This section is from the book "The Gardener's Monthly And Horticulturist V20", by Thomas Meehan. See also: Four-Season Harvest: Organic Vegetables from Your Home Garden All Year Long.
The planting of the Pear, Apple, Plum and Cherry will soon be in season; Peaches Apricots and Grape vines, except south of the Potomac being for the most part left till Spring. Choose a dry piece of ground. If not naturally dry, it is best to throw the earth up into banks or ridges and plant on them. This is cheaper and better than underdraining. In planting, if the roots appear deep, cut away some of the deeper ones, and shorten some of the top of the tree at the same time. This is particularly true of dwarf Pears which are often grafted on rather long Quince stocks. Cut away all of the Quince root tout about six inches, and if this should be found to leave few roots, cut away the top correspondingly. Most of the failures with dwarf Pears come from bad Quince roots, so deep in the ground the lower parts decay, and this decay gradually communicates upwards until the whole system becomes diseased. The more tenacious the subsoil the more necessary it is to attend to this matter. We spoke of pruning in proportion to injury.
It will be found that all trees are a little injured by removal, therefore all trees should be a little pruned at transplanting.
Whitewash is frequently resorted to by farmers, but the great objection is its unsightly appearance - the result is otherwise good. The great opposition to washes formerly was, that the pores of the bark were closed by them - this was on the supposition that the bark was alive, but the external bark of most trees has been dead years before the time of application; and " the breathing" if so the operations of the pores can be called, it is through the crevices formed in the old bark by the expansion of the growing tree, by which the living bark below has a chance of contact with the air. No matter what kind of coating is applied to the bark of a tree, it will soon crack sufficiently by the expansion of the trunk to permit all the " breathing" necessary.
The main crop of Spinach should now be sown. Properly cooked, there are few vegetables more agreeable to the general taste, and few families who have gardens will wish to be without it. It is essential that it have a very well enriched soil, as good large leaves constitute its perfection as a vegetable. As soon as the weather becomes severe, a light covering of straw should be thrown over it. A few Radishes may be sown with the Spinach for Fall use.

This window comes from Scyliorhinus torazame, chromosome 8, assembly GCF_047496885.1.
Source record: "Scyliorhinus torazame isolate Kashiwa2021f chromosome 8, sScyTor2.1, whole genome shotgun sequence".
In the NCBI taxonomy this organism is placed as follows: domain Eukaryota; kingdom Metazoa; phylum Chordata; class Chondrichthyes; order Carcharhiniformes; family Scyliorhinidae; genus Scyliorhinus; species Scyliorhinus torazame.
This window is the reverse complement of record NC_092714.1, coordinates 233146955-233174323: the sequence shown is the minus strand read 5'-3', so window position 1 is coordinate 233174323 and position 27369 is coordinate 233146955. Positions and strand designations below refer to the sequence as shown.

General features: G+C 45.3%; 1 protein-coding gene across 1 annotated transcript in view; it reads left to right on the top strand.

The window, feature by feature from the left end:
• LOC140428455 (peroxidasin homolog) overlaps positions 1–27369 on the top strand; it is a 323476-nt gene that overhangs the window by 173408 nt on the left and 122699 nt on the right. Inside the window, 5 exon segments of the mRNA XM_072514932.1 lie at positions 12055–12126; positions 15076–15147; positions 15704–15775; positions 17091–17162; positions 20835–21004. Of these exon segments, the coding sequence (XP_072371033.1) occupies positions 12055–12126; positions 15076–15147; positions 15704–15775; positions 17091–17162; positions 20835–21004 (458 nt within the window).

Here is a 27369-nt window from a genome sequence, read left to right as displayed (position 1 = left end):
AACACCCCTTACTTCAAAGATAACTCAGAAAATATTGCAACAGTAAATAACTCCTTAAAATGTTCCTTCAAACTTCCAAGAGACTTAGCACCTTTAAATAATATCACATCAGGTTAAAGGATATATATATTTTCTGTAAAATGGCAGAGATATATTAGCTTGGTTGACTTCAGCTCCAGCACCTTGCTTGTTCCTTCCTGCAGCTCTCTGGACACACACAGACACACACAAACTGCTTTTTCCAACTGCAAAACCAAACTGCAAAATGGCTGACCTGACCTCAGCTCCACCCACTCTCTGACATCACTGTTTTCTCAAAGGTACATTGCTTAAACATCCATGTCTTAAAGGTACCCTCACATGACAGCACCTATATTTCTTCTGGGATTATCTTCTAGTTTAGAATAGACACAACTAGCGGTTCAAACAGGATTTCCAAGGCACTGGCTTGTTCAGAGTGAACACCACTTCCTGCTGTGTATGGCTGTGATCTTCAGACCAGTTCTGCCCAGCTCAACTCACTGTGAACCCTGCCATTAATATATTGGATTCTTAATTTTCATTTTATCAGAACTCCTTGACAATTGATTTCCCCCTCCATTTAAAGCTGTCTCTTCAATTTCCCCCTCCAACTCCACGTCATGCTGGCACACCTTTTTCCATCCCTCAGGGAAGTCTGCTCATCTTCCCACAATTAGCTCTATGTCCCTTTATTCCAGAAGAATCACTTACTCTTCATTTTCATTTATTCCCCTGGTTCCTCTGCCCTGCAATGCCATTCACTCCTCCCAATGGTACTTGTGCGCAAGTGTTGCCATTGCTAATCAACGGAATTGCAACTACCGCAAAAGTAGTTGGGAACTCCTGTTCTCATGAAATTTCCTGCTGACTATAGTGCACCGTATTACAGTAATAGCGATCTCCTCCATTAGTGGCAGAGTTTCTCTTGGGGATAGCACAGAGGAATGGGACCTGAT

Turnips also may still be sown. In fact, if the soil be rich, a better quality of root for table use will be obtained than if sown earlier.
Celery and Endive will still require the attention in blanching described in former hints.
Cabbage and Cauliflower are sown this month for Spring use. The former requires some care, as, if it grow too vigorous before Winter, it will all run to seed in the Spring. The best plan is to make two sowings - one early in the month, the other at the end. The rule is get them only just so strong that they may live over the Winter in safety. Many preserve them in frames; but they should have wooden sashes or shutters instead of glass, so as not to encourage them to grow much.
Cauliflower, on the other hand, cannot well be too forward. Most persons provide a pit of stone, brick or wood, sunk five or six feet below the surface of the ground, into which leaves, manure, or any waste vegetable matter is filled. When quite full it is suffered to heat a little, when it will sink somewhat and have more material added to it; about six inches of good rich loam is then placed on it, and early in November the Cauliflower planted out. The object in refilling the leaves so often is to insure the plants remaining as near the glass as possible, which is very essential in the growth of Cauliflowers. Lettuce is treated in the same way, and seed should be sown now to prepare for the planting. The Cabbage Lettuce is the kind usually employed.